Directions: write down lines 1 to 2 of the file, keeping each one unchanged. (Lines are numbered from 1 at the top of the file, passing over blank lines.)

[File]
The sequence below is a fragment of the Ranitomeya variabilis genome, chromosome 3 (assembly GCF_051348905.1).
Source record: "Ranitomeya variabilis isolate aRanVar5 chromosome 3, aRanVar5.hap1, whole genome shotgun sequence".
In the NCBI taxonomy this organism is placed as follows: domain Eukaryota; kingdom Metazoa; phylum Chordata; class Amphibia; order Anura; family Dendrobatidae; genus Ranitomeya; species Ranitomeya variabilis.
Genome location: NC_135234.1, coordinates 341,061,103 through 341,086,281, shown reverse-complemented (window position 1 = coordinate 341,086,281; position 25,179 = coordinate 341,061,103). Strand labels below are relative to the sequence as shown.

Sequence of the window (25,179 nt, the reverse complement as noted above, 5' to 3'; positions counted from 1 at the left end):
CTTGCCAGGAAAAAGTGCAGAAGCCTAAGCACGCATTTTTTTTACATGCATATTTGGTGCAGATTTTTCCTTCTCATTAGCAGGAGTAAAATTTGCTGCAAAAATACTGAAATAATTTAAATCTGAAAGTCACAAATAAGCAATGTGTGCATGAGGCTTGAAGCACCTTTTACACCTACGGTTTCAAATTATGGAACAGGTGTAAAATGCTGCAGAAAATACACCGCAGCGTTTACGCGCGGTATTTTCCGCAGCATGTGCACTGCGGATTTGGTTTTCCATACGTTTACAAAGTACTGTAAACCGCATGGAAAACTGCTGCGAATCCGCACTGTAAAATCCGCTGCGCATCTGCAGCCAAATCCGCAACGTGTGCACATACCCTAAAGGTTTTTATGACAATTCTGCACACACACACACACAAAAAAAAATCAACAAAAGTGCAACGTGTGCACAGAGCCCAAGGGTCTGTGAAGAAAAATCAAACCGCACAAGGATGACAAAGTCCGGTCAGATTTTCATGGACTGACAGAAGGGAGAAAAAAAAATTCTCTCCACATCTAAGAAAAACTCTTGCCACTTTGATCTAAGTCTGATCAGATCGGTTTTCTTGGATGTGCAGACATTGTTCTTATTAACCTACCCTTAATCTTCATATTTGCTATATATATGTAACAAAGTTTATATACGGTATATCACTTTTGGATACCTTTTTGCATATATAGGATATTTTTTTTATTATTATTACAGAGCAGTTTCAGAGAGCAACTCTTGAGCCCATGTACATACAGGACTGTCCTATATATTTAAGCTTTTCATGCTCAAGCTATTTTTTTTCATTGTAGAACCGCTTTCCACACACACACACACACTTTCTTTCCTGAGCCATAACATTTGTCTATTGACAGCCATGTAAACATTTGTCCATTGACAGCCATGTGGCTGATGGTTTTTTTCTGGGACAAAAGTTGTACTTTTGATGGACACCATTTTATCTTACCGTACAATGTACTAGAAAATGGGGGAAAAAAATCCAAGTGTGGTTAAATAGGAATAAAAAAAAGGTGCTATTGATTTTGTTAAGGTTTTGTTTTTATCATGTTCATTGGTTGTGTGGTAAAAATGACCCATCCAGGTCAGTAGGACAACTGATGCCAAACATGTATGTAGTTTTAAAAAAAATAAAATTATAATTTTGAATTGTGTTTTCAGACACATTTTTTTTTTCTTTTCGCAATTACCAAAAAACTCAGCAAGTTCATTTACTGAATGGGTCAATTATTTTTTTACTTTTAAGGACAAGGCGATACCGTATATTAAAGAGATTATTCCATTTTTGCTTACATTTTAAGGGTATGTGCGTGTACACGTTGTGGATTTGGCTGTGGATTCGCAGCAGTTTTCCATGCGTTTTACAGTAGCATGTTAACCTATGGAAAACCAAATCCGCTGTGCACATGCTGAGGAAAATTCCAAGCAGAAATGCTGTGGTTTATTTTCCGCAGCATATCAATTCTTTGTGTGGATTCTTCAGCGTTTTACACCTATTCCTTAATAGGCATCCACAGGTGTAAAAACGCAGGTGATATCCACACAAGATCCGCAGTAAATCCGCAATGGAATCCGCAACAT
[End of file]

The sequence below is a fragment of the Ranitomeya variabilis genome, chromosome 3 (assembly GCF_051348905.1).
Source record: "Ranitomeya variabilis isolate aRanVar5 chromosome 3, aRanVar5.hap1, whole genome shotgun sequence".